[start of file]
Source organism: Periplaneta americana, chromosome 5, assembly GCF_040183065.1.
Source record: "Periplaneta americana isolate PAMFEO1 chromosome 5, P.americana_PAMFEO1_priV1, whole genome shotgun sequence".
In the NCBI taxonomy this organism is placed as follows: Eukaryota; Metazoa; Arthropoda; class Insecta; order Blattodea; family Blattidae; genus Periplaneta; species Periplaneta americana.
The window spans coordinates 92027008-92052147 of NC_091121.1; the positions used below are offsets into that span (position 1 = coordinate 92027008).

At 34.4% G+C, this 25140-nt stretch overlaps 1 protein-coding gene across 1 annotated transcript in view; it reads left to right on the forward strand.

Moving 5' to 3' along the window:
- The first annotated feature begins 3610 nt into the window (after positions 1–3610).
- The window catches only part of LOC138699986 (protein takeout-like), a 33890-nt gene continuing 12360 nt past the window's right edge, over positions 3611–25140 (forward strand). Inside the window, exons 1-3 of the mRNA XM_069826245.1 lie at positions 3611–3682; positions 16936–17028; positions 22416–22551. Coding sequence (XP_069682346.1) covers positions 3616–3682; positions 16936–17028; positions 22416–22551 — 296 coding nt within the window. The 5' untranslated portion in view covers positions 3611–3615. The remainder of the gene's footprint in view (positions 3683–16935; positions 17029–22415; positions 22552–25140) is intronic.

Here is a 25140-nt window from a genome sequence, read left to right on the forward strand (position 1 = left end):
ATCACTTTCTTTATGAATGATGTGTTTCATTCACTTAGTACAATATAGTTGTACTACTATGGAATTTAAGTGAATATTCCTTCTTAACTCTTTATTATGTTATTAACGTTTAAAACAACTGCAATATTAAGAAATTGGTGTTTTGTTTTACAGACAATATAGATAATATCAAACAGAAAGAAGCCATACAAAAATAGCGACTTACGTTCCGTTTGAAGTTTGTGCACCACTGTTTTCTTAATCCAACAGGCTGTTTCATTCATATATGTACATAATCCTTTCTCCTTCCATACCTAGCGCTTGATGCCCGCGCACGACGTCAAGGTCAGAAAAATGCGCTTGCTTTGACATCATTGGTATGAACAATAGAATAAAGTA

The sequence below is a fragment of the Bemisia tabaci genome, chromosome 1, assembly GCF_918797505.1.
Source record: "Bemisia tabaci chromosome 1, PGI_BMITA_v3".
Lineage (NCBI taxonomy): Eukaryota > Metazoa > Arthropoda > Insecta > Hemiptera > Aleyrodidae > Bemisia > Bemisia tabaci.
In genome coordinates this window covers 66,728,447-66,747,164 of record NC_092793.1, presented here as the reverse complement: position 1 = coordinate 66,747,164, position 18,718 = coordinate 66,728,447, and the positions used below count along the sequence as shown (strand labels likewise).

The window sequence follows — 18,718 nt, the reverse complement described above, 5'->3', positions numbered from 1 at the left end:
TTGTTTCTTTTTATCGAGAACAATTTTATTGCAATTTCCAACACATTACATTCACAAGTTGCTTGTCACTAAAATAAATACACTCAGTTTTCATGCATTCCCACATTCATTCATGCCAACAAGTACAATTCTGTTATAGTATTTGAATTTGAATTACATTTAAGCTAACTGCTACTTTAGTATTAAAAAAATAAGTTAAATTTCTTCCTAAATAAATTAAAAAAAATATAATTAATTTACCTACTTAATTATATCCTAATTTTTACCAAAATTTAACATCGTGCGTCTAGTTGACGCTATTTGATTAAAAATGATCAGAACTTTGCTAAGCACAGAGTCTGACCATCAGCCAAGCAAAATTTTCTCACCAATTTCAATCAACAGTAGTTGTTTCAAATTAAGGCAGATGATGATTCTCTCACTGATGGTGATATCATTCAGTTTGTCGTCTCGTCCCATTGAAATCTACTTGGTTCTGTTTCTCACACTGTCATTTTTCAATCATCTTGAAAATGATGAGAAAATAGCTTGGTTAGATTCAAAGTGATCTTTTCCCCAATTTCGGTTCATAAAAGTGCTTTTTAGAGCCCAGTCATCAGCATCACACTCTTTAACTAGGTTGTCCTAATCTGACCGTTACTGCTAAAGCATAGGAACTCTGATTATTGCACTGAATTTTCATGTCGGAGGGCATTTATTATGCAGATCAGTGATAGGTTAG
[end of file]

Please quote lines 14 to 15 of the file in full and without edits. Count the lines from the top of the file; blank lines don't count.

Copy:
In genome coordinates this window covers 66,728,447-66,747,164 of record NC_092793.1, presented here as the reverse complement: position 1 = coordinate 66,747,164, position 18,718 = coordinate 66,728,447, and the positions used below count along the sequence as shown (strand labels likewise).

The window sequence follows — 18,718 nt, the reverse complement described above, 5'->3', positions numbered from 1 at the left end: